Author Archives: Mark Birri
Whilst opinion on government spending and taxation may differ amongst politicians, the ambition to encourage growth in the economy unites them all. Until now the focus has firmly been on how far monetary and fiscal policy should go to support the economy. This has resulted in a number of tweaks to fiscal policy and £75 billion of quantitative easing.
Anyone that has lived and worked in the UK in the past few years will have noticed that prices have been rising and that, owing to the sluggish economy conditions, wages and job prospects have not quite followed suit.
When the economy is booming, people earn more, consume more and, typically, prices rise. The reverse is also true when the economy is cooling. That is, if people are out of work and consume less, shops will need to lower prices to sell their stock.
The Bank of England’s primary remit is that of price stability. Its job is to rein the economy in when we all get carried away with our credit cards, and to encourage us to spend and invest when the high streets are deserted. It does this by adjusting interest rates.
Paul Volcker, ex-Chairman of the Federal Reserve, once famously referred to gold as ‘the enemy’ of central banks and policy makers. In this article, I will explain the recent large swings in gold prices and, by doing so, explain why gold continues to be a precious thermometer for economic sentiment and the enemy of policy makers.
At a basic level, there are two opposing forces which drive gold price movements. The first is inflation. The second, and perhaps the more topical, is the general fear of economic collapse. I will now explain these two opposing forces and which is principally responsible for driving the current movements in gold prices. Click here to keep reading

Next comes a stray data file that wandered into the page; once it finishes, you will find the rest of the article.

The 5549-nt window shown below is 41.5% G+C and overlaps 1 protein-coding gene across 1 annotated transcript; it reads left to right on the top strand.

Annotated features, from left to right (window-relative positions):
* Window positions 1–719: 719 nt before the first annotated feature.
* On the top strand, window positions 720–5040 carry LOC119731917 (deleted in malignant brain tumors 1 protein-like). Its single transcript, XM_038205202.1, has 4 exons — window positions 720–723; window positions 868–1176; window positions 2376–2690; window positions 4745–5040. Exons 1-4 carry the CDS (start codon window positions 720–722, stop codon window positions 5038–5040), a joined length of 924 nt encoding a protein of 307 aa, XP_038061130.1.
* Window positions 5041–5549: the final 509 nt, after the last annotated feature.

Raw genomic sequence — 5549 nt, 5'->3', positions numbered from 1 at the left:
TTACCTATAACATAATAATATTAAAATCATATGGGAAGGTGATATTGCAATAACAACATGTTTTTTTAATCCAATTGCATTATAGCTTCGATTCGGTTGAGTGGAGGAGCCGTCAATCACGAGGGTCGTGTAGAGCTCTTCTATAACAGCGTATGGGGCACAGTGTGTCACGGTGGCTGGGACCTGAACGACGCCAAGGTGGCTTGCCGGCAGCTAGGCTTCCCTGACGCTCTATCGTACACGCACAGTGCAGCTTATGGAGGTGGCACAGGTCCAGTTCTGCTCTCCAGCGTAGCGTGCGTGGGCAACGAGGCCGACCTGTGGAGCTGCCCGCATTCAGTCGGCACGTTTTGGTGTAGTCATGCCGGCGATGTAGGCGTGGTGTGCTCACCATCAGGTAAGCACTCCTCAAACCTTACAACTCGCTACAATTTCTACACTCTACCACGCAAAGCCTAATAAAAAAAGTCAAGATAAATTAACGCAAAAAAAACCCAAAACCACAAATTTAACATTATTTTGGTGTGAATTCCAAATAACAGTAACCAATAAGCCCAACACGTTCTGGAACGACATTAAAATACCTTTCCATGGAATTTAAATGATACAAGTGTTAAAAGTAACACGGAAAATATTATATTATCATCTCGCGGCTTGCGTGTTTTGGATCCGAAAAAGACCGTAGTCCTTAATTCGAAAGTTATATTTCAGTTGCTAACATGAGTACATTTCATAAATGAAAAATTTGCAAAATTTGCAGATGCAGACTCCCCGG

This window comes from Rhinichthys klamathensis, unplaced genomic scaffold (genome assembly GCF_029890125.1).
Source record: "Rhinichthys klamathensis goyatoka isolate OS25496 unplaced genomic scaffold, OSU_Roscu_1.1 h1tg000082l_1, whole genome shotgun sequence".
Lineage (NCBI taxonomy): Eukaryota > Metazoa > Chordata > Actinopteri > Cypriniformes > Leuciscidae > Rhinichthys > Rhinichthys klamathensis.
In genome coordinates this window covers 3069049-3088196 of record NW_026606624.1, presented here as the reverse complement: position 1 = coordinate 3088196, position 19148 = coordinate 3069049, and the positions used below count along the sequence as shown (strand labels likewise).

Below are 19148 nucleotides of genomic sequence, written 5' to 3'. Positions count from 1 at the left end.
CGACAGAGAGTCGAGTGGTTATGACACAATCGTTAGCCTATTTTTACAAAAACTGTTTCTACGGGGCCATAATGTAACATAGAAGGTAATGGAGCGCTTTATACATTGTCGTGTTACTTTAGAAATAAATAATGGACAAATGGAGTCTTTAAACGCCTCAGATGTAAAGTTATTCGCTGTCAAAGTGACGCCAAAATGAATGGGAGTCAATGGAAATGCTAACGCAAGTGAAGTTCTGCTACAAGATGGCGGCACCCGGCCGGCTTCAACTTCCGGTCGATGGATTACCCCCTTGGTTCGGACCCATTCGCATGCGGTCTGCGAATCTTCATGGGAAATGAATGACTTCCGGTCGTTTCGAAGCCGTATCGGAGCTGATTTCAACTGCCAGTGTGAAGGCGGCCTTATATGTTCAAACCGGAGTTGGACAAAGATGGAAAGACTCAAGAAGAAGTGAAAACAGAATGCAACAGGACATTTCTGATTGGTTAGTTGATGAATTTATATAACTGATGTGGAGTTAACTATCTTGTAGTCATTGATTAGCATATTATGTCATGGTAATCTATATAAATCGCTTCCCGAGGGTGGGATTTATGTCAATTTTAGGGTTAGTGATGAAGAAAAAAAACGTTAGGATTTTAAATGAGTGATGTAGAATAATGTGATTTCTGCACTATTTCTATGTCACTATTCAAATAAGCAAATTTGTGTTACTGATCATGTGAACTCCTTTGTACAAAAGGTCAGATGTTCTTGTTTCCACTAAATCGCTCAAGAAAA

The report on the UK banking sector issued by the Independent Commission on Banking (ICB) last week has been the source of much debate amongst both political and financial classes. The report, spearheaded by Sir John Vickers, recommends the separation of wholesale banks into retail banks and investment banks by 2014. The implicit aim of the recommendations is to mitigate the risk of taxpayer bailouts (aimed at saving retail banks and guaranteeing people’s bank accounts) by limiting the exposure of the steady, dependable retail bank from its riskier, more volatile investment bank cousin whose activities include trading equities and complex financial derivative products. click here to keep reading